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Tiger Privacy: The Limits of Encryption

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There are scams and news stories from time to time about "unbreakable" encryption. When you hear someone say any encryption system is perfect, that's a red flag. Someone's trying to sell you something that doesn't exist. The technical term for unbreakable encryption is "snake oil".

Many good security pros don't want to tell you about the weaknesses in security because too many people hear about flaws and just give up. But you have locks on your doors even though you know they won't stop a determined burglar. Those locks still help, even if it's just to make a casual thief try somewhere else. There isn't a bank safe in the world that is uncrackable. But most of us trust banks enough to keep money there. When you write a paper letter that you don't want exposed like a postcard, you don't send it in a two ton safe. You wrap it in more paper, an envelope. We trust that's enough to keep it from prying eyes. So as you read about all the risks of encryption, don't get discouraged. If you give up, you lose right then. Hang in there and learn a little.

The best encryption is at least as good as a paper envelope. It may be better. But just as a snoop can steam open an envelope, there are always ways around any security system.

There are some encryption systems we don't know how to break yet. But that doesn't matter, because if you're the target of people with billions of dollars they will just bypass your security. They'll bribe someone, or blackmail them, or con them. If they can't get in a back door, they'll climb through a window. Determined well-financed attackers usually find a weak spot somewhere.

Does this mean you shouldn't bother with security, that there's no point in encrypting? Of course not. We use banks even though people rob them. We use envelopes even though they're made of paper.

Security works when it makes getting to the target cost more than it's worth to an attacker. For a "high value target", attackers are willing to expend a lot of resources. But most of us aren't worth that much. We're not targets. Good security is good enough for almost everyone.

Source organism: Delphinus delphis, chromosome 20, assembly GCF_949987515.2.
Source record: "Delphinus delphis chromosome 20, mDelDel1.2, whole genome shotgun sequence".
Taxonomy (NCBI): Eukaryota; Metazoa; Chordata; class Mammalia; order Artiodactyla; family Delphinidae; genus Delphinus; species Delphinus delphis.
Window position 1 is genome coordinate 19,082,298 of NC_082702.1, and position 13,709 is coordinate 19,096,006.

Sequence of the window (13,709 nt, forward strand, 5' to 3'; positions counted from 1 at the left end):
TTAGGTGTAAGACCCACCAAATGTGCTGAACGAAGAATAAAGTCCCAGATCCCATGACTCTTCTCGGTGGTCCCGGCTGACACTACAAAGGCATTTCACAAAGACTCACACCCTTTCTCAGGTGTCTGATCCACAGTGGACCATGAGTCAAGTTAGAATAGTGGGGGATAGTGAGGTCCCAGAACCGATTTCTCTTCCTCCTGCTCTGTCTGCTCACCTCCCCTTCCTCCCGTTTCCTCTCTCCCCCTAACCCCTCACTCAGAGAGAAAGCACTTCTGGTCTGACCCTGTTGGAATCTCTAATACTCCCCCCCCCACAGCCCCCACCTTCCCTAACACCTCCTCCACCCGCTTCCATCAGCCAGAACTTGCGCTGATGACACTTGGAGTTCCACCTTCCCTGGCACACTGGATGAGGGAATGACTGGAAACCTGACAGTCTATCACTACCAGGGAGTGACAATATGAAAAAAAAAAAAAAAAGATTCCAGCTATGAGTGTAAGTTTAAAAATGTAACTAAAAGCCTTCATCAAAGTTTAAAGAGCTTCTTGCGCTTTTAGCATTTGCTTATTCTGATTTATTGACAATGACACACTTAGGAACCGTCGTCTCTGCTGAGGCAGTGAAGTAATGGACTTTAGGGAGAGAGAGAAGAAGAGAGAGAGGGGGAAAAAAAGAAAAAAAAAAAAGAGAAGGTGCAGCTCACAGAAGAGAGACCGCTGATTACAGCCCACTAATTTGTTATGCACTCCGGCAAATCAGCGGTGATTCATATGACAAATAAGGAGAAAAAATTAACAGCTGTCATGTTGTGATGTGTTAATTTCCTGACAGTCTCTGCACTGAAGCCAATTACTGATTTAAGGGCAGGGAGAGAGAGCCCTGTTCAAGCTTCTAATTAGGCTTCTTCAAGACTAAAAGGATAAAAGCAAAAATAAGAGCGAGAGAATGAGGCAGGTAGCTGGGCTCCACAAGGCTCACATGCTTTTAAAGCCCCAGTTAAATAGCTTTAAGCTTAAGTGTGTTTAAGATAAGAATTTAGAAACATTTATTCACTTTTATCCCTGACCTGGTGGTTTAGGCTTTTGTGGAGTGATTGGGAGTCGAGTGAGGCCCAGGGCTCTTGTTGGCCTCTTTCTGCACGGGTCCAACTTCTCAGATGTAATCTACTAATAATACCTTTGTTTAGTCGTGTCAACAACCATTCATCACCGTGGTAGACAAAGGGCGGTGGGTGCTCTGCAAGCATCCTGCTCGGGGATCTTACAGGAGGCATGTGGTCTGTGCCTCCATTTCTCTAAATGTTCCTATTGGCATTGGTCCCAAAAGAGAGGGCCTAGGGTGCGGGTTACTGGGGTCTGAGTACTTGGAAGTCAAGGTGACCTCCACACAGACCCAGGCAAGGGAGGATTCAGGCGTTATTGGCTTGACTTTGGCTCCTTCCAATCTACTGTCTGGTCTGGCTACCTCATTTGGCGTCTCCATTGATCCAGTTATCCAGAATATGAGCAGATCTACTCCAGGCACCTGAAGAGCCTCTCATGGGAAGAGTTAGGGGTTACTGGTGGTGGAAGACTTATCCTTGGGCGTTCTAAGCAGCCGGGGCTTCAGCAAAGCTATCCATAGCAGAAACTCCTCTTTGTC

The best thing you can do for your security is to not become a target. Try to keep a low profile.

If you're a target, encryption by itself won't help much. You'll have to do a lot more. But if you're already pretty sure you're a target, why make things easy for the people attacking you? If you've overestimated how much they're willing to spend on you, the encryption will help. If not, you can at least make them waste some resources.

For example, the NSA tries to scan all email and phone calls. But that doesn't mean that they listen to every call or read every email. They don't have the resources. No one does. Bypassing encryption is more trouble than it's worth unless the target is important. So the NSA scans everything quickly to select calls and messages for more processing. If you're not a target, good encryption stops these attackers from seeing more than the kind of information on the outside of an envelope, such as who the message is from and who it's to.

There is so much traffic moving all the time across phone lines and the nets that hiding in the crowd might work for docile citizens with nothing to steal. If you're one of these, you probably don't want to draw attention to yourself by encrypting. For the rest of us, encryption is important and valuable. And the more we can get others to use encryption, the less we'll stand out when we use it.

It's a good idea not to trust the crypto systems themselves too much. There's a long history of spies getting backdoors built into encryption. A layered defense is essential. Use packages from different countries, since one group of spooks usually won't share willingly with another unless they're paid well. One layer might protect against one spook group, and a different layer protect against another. And not everyone who writes crypto software is for sale. Some security pros care so much about freedom and rights that they are willing to take the risk of becoming a target. If you use multiple layers, you have a better chance that at least one of the layers is from the good guys.

Backdoors are a serious concern, but a bigger risk in any security system is ordinary bugs. People aren't perfect, and neither is anything they do. The good news is that because the bad guys usually try to disguise their backdoors as bugs, the same countermeasures generally work for both accidental and intentional flaws.

Insist on open source. "Security" software without source code isn't secure. Source code is the human readable form of a computer program. Open source is source code available to anyone. When source code is open, experts can read it to check for bugs. Without the source, bugs easily stay hidden.

Look for projects that encourage testing, code reviews, and security audits. Anyone can help test. If you're an expert, some people are actually begging for audits! And don't forget, even with the best of intentions, no one ever finds all the bugs.

Know the limits of encryption. If someone claims their encryption system is "unbreakable", they're trying to sell you snake oil. No security is perfect. Do what you can, with the resources you've got. Try not to be a target. Encrypt and encourage others to use encryption. Insist on open source software, particularly security software. Don't trust anyone or any system too much. Help others when you can.

And remember, most bad guys are picked for how corrupt or blindly loyal they are, not for their brains. We can outsmart them, and even have fun doing it.

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